# [brite-users] Some Bugs Fixed

Anukool Lakhina anukool@cs.bu.edu
Sat Mar 22 19:37:01 2003

Hi Arnaud,

BRITE implements an "incremental growth" version of the Waxman
model.  This means that at each step of the algorithm, a new node
surveys the existing nodes in the graph and connects to m of them with
probability given by the waxman model.  Note that the parameter "m" makes
the graph more or less dense.

The rationale for an incremental-growth Waxman becomes evident once we
survey the existing graph generation algorithms that have been proposed,
principally the Barabasi-Albert flavor models.  All of these are
incremental growth with some connectivity function.   The Waxman
model therefore, was tailored to mimic this style of graph generation, for
comparision.

Hope this is helpful and please feel free to contact me if you have any
questions.  We would be thrilled if you (or anyone!) would contribute or
extend the Waxman model in BRITE.

Thanks for bringing this up.  And I'm sorry I didn't respond
earlier.  Cheers,

Anukool

On Sat, 22 Mar 2003, Arnaud Legrand wrote:

> On 21/03/03 Anukool Lakhina wrote:
>
> > Hi all -
> >
> > We've just fixed a handful of bugs in BRITE.  Here is the list of bugs
> > fixed (from the changelog)
> >
> > - A number of bugs in heavy tail assignment of link bandwidths.
> >   (Thanks to WenHui for spotting them)
> >
> > - Minor fixes to GUI misbehavior in Win32
> >  (Thanks to ZhangHao for spotting these)
> >
> > - The C++ version now compiles with GCC 3.2
>
> Hi Anukool.
>
> Two months ago, I have sent an e-mail on this list on how to find "good"
> parameters for all those models. Nobody answered but afterall, that is a
> difficult question. Nevertheless, I was also mentionning a weird behavior in
> the implementation of the Waxman algorithm.
>
> ****************************************************************************
>    In the Waxman model (as you explain in the documentation and as presented
>    in most papers I have read), two nodes u and v are connected with a
>    probability P(u,v)=\alpha e^{-d(u,v)/\beta L}, where \alpha and \beta are
>    in [0,1]. Thus, the basic method for generating such a graph consist in
>    considering all couples (u,v) of nodes, to generate a random number x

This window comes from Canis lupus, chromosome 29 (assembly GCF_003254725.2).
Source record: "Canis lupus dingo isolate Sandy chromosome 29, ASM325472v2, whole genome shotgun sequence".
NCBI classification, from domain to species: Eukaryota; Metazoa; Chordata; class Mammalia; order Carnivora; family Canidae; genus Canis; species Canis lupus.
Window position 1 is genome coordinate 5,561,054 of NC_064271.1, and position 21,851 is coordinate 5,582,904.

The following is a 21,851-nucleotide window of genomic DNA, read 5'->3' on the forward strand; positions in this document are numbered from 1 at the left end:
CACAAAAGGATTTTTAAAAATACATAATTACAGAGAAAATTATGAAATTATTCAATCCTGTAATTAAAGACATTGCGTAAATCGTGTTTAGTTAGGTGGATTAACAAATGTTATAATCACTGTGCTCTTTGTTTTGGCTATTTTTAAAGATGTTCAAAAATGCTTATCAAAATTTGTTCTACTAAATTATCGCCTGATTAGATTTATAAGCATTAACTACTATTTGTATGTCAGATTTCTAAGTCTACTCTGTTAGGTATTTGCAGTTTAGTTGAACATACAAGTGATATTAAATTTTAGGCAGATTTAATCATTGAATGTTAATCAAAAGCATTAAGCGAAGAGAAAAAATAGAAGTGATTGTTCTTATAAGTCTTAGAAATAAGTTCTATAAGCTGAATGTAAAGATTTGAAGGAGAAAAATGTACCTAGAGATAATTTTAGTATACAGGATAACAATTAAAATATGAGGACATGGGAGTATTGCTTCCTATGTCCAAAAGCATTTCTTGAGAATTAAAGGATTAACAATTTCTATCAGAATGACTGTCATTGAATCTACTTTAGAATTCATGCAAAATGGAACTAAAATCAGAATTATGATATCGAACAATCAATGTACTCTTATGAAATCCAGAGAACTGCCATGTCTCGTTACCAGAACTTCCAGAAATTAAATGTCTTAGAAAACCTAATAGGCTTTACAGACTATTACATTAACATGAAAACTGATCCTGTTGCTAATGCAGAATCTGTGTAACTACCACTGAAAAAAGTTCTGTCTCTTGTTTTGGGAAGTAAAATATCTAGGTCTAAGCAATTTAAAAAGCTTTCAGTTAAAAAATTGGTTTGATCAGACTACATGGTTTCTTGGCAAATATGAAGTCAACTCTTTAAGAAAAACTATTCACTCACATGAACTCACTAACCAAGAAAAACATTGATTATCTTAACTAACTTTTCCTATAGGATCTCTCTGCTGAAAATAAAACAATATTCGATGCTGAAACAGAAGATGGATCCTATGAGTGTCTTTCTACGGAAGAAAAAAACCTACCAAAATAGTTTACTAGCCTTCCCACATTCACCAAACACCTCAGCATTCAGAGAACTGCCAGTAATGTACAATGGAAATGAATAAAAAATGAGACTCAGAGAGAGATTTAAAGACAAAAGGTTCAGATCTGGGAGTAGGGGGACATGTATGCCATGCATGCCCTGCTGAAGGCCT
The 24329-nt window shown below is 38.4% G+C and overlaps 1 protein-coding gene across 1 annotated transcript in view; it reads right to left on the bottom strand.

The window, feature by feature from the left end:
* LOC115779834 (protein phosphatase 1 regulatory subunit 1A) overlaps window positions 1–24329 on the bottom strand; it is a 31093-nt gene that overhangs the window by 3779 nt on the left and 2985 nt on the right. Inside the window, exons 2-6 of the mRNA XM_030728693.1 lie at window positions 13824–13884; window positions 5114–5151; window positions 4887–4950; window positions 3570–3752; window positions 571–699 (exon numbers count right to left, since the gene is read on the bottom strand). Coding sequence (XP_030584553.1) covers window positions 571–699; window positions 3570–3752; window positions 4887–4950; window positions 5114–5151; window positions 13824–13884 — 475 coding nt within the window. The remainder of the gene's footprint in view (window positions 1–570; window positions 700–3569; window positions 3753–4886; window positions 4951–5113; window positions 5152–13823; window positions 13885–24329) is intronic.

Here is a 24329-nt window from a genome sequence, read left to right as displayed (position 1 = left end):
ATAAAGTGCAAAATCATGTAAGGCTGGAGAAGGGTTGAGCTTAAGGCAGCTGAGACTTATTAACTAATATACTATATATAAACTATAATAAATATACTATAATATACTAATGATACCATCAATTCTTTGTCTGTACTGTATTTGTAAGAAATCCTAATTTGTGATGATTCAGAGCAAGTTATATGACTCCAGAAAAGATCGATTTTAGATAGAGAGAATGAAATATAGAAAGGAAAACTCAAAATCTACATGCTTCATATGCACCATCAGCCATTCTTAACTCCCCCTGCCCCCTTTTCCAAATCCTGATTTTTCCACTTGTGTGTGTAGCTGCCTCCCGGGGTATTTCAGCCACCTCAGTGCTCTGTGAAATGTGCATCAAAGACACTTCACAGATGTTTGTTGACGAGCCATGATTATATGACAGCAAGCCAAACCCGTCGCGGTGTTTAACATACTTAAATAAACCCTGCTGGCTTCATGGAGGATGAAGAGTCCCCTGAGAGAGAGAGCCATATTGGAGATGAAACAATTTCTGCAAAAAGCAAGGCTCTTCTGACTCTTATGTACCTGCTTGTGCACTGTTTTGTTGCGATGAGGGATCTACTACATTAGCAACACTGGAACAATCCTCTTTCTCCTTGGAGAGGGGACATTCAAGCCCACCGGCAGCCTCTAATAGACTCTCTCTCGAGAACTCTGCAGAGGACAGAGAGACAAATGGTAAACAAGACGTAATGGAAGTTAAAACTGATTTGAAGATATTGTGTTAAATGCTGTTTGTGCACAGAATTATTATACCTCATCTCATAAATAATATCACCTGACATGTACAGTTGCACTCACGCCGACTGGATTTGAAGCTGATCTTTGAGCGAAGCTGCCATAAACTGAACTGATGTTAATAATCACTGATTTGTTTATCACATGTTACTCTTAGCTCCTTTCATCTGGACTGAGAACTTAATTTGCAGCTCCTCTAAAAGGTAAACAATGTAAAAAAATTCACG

>    between 0 and 1 and to connect u and v iff x is smaller or equal than
>    P(u,v). That is why the alpha parameter controls the "density" of the
>    graph, i.e. the number of edges.
>
>    I have been then surprised that changing this parameters had almost no
>    impact on the look of my graphs. Thus, I have check out your code (C++
>    and Java). And in both sources, you proceed roughly in the following way
>    (I do not take in account the m parameter which does not really change
>    the problem).
>
>    You pick up randomly a node v1.
>    While v1 is not connected to somebody else :
>      You pick up randomly a node v2 which is not already connected to v1.
>      You determine whether v1 should be connected to v2 and connect it if it
>      is the case.
>
>    You repeat this operation until all nodes are connected.
>
>    You obviously use this method to ensure that the resulting graph will be
>    connected. But what if alpha is very high ? Then you're are going to
>    connect v1 with the the first other node at each step and the resulting
>    graph will almost look like a tree (with some more edges but not as much
>    as it should). If the alpha is very small, you are going to have the same
>    kind of graph because your condition for stopping the creation of new
>    edges is the connectivity of the graph.
>
>    I think you should use the plain method of checking all pairs of node for
>    deciding whether a new edge should be created or not. Of course, when
>    alpha is too low, there are some risks for the graph to be non connected.
>    You should then try to generate a graph following this scheme until you
>    find a connected graph.
> ****************************************************************************
>
> I have downloaded the new version of BRITE and looked at the sources. It
> seems to me that nothing has been done to correct this behavior. Can you
> just tell me whether I am wrong or not.
>
> Best regards,
>
> 	Arnaud Legrand
>
> --
> Arnaud Legrand                          tel + 33 4 72 72 85 47
> Projet ReMaP, Laboratoire LIP           fax + 33 4 72 72 80 80
> UMR CNRS-INRIA-ENS NDEG5668             Arnaud.Legrand@ens-lyon.fr
> École Normale Supérieure de Lyon, 69364 Lyon Cedex 07, France
>
>
>